CYCLE II: HOMILY FOR FRIDAY OF THE 13TH WEEK IN ORDINARY TIME (2)


CYCLE II: HOMILY FOR FRIDAY OF THE 13TH WEEK IN ORDINARY TIME

HOMILY THEME: You are no longer strangers but citizen with the saints and the apostles.

BY: Rev. Fr. Callistus Emenyonu, cmf

 

HOMILY: FEAST OF ST THOMAS (APOSTLE)
READINGS: Ephesians 2: 19-22, Ps. 117, John 20: 24-29

A citizen is a bonafide member of a place who has inalienable right to live in that nation or place. He is not treated as a sojourner or a stranger who has come to participate or reside in that place for a limited period of time with limited rights and privileges. A Christian by his baptism and fellowship with Jesus and his Church is no more a stranger in the household of God but privileged to belong with the saints and the apostles as members of his household. It is obedience to God and keeping of his commandments that include us in his household. This was why the book of Hebrews called us citizen of heaven; children of the house of the Lord. This same book made us know when addressing the ordeal of the people of Israel in the Old Testament at Mount Horeb, compared their experience with ours and said: What you have come to is mount Zion the city of the living God where millions of angels are gathered and each is a citizen and first born son. It is not like that place that they cried that no more should be heard when it turned to total darkness. By covenant and obedience to its terms we become citizens of heaven and children of the house of the Lord. The apostles are the foundation stone of this place. They are made so by their witnessing and total allegiance to the will of God. They were fellow workers in the vineyard of the Lord who planted the seed of faith and spread it everywhere and most of them wore the martyr’s crown like St Thomas whose feast we celebrate today.

Beloved, St Thomas was one of the apostles of Christ Jesus who was called and who did his own part in the ministry of Christ. Not much is recorded in the history of the Church about him but is said to have preached and spread the gospel of Christ in India. He was known so much in what we may call the faith of the Christians in Easter where he took the doubt of the faithful like us who were not present to witness the death and resurrection of Christ. His doubt helped Jesus to re-proof his resurrection and explain the signs that he was not a phantom or a kind of spirit that appeared but the real Jesus with the issues of showing his pierced side, his holes in the hands and feet made by the nails. Here Thomas led us in professing the faith of the Church in his statement: My Lord and my God; meaning I believe now that it is you my Lord and my God who was crucified for our sake. A convincing faith and proof such as his calls us to believe not only on the evidence of eye witness account but to believe the teachings of the apostles who witnessed it as recorded in the scriptures: “Blessed are those who have not seen and yet believe”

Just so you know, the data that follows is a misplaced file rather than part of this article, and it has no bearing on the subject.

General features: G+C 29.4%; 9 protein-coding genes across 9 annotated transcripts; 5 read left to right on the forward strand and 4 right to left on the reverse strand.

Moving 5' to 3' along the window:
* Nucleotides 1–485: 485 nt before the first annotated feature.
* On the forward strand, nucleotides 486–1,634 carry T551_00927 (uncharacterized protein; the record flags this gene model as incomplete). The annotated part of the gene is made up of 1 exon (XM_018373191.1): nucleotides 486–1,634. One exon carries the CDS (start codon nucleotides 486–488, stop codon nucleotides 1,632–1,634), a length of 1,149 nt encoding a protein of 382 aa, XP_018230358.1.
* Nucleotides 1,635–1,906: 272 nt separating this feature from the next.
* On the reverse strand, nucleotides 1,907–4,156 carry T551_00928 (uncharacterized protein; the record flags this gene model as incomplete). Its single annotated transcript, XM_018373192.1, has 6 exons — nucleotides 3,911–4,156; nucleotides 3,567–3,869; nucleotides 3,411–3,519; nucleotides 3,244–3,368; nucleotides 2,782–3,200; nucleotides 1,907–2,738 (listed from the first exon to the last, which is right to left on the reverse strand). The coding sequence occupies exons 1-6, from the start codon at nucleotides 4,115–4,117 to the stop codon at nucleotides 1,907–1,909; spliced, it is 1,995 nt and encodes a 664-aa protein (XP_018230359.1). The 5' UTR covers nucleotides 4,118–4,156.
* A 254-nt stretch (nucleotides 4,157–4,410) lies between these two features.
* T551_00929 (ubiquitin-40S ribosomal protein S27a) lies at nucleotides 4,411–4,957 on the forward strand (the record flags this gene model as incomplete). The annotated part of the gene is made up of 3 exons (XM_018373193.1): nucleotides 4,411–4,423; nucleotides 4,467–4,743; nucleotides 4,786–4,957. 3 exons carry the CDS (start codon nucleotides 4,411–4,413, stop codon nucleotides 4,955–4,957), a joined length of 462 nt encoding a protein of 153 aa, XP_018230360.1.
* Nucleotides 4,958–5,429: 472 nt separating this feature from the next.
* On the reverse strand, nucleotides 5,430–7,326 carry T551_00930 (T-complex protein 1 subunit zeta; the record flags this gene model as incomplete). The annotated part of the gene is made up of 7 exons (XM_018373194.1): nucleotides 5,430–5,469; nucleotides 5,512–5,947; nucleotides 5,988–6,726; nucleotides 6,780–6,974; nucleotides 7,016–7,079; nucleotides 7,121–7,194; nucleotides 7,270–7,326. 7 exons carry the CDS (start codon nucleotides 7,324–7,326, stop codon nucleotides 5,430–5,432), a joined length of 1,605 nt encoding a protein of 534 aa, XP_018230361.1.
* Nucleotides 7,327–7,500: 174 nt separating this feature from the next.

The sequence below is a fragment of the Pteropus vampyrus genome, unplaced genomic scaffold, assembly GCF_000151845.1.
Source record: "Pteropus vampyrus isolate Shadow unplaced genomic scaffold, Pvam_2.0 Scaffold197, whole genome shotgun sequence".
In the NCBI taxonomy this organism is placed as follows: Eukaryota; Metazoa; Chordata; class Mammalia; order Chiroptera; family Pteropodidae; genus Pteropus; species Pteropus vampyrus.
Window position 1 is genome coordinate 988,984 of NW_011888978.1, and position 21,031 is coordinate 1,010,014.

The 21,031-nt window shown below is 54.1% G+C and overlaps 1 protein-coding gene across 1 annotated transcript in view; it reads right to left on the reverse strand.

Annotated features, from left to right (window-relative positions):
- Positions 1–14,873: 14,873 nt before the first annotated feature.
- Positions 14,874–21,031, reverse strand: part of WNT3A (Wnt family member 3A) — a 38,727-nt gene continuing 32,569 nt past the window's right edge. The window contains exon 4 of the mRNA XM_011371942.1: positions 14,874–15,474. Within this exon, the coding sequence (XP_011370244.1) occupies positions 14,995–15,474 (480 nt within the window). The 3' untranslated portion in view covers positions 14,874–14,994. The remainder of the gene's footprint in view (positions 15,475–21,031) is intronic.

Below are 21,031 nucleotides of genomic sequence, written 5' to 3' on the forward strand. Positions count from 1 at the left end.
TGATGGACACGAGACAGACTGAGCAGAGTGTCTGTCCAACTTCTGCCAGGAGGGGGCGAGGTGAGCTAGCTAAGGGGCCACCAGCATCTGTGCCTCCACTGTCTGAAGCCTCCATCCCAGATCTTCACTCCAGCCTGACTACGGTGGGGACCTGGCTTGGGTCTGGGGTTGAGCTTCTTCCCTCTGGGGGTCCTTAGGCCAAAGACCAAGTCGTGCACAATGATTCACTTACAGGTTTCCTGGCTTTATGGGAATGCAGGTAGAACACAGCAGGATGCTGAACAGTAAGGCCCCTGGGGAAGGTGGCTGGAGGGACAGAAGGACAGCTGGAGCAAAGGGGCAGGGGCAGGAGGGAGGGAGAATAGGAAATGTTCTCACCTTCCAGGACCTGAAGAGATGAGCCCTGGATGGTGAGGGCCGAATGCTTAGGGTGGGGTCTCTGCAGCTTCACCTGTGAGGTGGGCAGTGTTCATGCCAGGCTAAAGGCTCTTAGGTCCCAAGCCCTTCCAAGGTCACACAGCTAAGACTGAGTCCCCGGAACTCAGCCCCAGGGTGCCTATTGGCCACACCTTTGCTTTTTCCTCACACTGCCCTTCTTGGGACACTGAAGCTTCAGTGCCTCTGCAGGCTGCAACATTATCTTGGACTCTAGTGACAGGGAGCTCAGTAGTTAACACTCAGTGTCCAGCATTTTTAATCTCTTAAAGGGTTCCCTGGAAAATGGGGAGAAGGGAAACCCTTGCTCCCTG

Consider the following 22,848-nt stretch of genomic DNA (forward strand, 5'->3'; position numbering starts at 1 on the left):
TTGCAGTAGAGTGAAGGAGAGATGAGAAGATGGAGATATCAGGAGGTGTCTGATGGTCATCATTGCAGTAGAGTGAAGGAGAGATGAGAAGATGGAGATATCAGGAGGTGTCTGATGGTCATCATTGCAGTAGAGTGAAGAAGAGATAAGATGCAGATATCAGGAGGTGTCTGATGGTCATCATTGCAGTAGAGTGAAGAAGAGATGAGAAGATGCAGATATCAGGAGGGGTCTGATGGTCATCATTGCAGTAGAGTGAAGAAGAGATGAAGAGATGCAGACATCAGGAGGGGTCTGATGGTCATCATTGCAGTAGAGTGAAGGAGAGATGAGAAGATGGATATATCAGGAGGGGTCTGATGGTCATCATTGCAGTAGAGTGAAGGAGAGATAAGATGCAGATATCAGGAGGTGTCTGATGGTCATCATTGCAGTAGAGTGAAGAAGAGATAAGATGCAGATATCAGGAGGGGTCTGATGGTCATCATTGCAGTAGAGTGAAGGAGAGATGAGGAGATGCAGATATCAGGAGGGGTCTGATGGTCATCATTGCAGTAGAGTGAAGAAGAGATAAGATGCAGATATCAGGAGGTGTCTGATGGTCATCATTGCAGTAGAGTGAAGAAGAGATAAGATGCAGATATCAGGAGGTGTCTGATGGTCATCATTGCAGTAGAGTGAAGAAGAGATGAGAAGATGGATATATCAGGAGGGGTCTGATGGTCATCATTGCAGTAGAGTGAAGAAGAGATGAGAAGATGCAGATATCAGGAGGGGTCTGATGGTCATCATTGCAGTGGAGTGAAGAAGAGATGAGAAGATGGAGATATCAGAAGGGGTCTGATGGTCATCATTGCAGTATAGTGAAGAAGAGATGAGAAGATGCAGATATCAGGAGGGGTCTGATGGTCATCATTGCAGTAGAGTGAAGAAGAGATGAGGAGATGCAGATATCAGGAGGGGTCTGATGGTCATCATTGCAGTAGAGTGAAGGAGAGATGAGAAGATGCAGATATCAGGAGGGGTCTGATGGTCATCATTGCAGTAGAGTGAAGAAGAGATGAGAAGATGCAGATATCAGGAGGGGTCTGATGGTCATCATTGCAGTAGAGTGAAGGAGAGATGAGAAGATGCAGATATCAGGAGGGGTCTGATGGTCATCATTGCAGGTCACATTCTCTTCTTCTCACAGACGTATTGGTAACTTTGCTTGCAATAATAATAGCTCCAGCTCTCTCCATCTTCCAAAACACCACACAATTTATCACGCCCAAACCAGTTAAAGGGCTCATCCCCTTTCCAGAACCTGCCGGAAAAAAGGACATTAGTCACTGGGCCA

Beloved, the celebration of this feast reminds us that we are called to participate in the life of Christ like the apostles and to profess the same faith they did in order to join them in belonging to the household of God as citizens not strangers. We are royal priests and that is what St Peter reminded us that we are consecrated people, set apart ones who have the duty to sing the praises of God who has brought us out of darkness into his wonderful light in his kingdom. We pray that we may with the faith we received from the apostles go into the world wherever we are and proclaim the good news and sing the praise of God, Amen.

Rev. Fr. Callistus Emenyonu, cmf

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